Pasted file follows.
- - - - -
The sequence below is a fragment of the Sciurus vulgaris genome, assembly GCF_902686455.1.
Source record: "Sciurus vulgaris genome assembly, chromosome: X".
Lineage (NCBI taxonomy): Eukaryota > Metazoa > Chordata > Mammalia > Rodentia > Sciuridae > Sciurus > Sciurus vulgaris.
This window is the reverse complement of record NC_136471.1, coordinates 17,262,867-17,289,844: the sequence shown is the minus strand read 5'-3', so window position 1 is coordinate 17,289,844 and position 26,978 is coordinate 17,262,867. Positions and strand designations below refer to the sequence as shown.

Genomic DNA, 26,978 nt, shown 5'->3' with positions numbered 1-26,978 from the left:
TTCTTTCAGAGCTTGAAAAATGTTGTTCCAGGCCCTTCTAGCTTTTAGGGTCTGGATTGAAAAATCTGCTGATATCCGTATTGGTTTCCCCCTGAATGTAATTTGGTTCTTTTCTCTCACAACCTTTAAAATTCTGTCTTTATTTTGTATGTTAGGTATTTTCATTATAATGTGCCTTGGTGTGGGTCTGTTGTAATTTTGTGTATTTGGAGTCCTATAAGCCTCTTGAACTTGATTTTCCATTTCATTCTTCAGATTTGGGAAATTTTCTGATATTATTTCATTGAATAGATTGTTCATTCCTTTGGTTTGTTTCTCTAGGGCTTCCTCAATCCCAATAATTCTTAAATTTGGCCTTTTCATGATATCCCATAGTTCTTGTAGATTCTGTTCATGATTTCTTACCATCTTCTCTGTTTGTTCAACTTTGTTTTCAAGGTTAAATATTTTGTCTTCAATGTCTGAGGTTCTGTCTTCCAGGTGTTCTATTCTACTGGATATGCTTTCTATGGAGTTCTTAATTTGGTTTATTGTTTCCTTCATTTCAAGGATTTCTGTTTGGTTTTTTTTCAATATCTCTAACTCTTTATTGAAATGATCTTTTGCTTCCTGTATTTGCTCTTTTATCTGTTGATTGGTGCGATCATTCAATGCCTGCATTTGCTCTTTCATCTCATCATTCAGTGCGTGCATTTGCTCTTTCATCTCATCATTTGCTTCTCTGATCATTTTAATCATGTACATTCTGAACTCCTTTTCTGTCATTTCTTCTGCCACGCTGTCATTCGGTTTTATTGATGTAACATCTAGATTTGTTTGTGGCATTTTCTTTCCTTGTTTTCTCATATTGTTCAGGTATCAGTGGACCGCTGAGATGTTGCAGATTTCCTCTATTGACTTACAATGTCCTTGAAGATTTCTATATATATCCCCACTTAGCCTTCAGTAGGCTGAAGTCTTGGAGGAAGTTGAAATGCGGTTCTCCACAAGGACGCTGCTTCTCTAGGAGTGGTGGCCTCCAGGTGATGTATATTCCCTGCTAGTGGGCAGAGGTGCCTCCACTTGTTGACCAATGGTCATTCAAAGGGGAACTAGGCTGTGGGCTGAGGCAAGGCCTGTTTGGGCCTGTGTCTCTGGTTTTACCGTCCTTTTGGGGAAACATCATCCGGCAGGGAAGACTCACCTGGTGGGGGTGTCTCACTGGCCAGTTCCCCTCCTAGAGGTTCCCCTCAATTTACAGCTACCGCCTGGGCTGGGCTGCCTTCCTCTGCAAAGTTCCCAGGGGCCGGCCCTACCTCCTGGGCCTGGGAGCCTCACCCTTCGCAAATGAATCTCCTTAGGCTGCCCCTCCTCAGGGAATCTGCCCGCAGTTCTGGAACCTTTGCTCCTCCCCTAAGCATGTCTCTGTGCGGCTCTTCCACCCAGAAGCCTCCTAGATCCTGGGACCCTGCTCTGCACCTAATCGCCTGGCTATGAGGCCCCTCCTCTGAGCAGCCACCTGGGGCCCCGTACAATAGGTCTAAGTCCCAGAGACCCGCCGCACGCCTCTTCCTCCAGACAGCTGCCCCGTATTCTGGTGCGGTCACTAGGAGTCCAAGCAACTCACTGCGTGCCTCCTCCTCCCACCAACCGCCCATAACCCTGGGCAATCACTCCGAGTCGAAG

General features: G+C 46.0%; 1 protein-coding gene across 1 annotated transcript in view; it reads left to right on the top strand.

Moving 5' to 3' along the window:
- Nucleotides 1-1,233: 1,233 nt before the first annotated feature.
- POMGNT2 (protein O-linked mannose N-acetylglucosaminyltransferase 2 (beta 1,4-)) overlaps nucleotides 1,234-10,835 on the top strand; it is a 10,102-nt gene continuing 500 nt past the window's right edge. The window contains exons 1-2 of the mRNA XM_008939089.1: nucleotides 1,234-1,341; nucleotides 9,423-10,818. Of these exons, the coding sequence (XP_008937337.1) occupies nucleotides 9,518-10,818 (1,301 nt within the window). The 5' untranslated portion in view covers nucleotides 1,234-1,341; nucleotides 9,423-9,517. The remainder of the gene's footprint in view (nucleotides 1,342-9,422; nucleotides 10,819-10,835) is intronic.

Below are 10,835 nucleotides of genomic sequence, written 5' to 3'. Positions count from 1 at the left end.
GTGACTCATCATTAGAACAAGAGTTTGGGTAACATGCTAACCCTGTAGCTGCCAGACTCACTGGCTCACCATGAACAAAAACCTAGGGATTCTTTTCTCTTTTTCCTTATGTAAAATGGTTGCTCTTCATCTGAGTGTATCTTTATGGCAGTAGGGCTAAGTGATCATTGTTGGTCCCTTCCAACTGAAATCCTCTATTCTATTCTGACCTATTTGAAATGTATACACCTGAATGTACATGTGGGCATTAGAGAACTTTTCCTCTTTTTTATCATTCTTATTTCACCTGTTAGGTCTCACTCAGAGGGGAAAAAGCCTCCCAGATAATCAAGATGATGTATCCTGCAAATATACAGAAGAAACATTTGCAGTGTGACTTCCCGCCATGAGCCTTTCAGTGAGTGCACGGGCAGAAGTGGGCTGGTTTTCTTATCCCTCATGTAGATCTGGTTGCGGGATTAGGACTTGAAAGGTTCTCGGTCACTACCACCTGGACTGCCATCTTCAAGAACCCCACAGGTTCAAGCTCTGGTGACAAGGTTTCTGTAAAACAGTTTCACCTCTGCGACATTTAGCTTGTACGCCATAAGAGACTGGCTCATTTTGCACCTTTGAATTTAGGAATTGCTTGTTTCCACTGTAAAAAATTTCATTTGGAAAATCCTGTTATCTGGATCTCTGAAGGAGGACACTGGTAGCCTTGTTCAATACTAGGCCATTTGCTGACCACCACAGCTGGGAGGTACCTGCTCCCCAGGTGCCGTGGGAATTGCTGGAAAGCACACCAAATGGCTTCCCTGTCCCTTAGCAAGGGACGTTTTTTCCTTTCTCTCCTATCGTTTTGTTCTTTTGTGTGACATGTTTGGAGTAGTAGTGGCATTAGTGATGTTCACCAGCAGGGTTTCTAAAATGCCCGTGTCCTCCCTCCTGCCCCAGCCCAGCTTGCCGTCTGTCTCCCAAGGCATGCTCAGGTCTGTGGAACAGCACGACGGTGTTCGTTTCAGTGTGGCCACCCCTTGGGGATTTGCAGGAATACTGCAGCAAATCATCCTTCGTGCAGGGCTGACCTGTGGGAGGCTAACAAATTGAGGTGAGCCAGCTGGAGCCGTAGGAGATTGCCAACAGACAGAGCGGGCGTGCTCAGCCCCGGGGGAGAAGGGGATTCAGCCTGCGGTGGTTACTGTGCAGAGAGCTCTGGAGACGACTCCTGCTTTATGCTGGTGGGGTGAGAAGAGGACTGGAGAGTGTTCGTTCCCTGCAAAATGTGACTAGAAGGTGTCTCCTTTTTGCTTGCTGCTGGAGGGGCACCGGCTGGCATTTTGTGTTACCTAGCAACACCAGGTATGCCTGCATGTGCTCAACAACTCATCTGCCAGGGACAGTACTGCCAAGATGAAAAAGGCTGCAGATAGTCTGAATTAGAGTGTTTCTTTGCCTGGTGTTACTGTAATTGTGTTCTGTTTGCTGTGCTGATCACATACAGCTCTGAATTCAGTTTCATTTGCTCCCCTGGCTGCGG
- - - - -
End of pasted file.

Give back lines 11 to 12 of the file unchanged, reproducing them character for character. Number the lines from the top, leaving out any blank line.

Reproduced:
Below are 10,835 nucleotides of genomic sequence, written 5' to 3'. Positions count from 1 at the left end.
GTGACTCATCATTAGAACAAGAGTTTGGGTAACATGCTAACCCTGTAGCTGCCAGACTCACTGGCTCACCATGAACAAAAACCTAGGGATTCTTTTCTCTTTTTCCTTATGTAAAATGGTTGCTCTTCATCTGAGTGTATCTTTATGGCAGTAGGGCTAAGTGATCATTGTTGGTCCCTTCCAACTGAAATCCTCTATTCTATTCTGACCTATTTGAAATGTATACACCTGAATGTACATGTGGGCATTAGAGAACTTTTCCTCTTTTTTATCATTCTTATTTCACCTGTTAGGTCTCACTCAGAGGGGAAAAAGCCTCCCAGATAATCAAGATGATGTATCCTGCAAATATACAGAAGAAACATTTGCAGTGTGACTTCCCGCCATGAGCCTTTCAGTGAGTGCACGGGCAGAAGTGGGCTGGTTTTCTTATCCCTCATGTAGATCTGGTTGCGGGATTAGGACTTGAAAGGTTCTCGGTCACTACCACCTGGACTGCCATCTTCAAGAACCCCACAGGTTCAAGCTCTGGTGACAAGGTTTCTGTAAAACAGTTTCACCTCTGCGACATTTAGCTTGTACGCCATAAGAGACTGGCTCATTTTGCACCTTTGAATTTAGGAATTGCTTGTTTCCACTGTAAAAAATTTCATTTGGAAAATCCTGTTATCTGGATCTCTGAAGGAGGACACTGGTAGCCTTGTTCAATACTAGGCCATTTGCTGACCACCACAGCTGGGAGGTACCTGCTCCCCAGGTGCCGTGGGAATTGCTGGAAAGCACACCAAATGGCTTCCCTGTCCCTTAGCAAGGGACGTTTTTTCCTTTCTCTCCTATCGTTTTGTTCTTTTGTGTGACATGTTTGGAGTAGTAGTGGCATTAGTGATGTTCACCAGCAGGGTTTCTAAAATGCCCGTGTCCTCCCTCCTGCCCCAGCCCAGCTTGCCGTCTGTCTCCCAAGGCATGCTCAGGTCTGTGGAACAGCACGACGGTGTTCGTTTCAGTGTGGCCACCCCTTGGGGATTTGCAGGAATACTGCAGCAAATCATCCTTCGTGCAGGGCTGACCTGTGGGAGGCTAACAAATTGAGGTGAGCCAGCTGGAGCCGTAGGAGATTGCCAACAGACAGAGCGGGCGTGCTCAGCCCCGGGGGAGAAGGGGATTCAGCCTGCGGTGGTTACTGTGCAGAGAGCTCTGGAGACGACTCCTGCTTTATGCTGGTGGGGTGAGAAGAGGACTGGAGAGTGTTCGTTCCCTGCAAAATGTGACTAGAAGGTGTCTCCTTTTTGCTTGCTGCTGGAGGGGCACCGGCTGGCATTTTGTGTTACCTAGCAACACCAGGTATGCCTGCATGTGCTCAACAACTCATCTGCCAGGGACAGTACTGCCAAGATGAAAAAGGCTGCAGATAGTCTGAATTAGAGTGTTTCTTTGCCTGGTGTTACTGTAATTGTGTTCTGTTTGCTGTGCTGATCACATACAGCTCTGAATTCAGTTTCATTTGCTCCCCTGGCTGCGG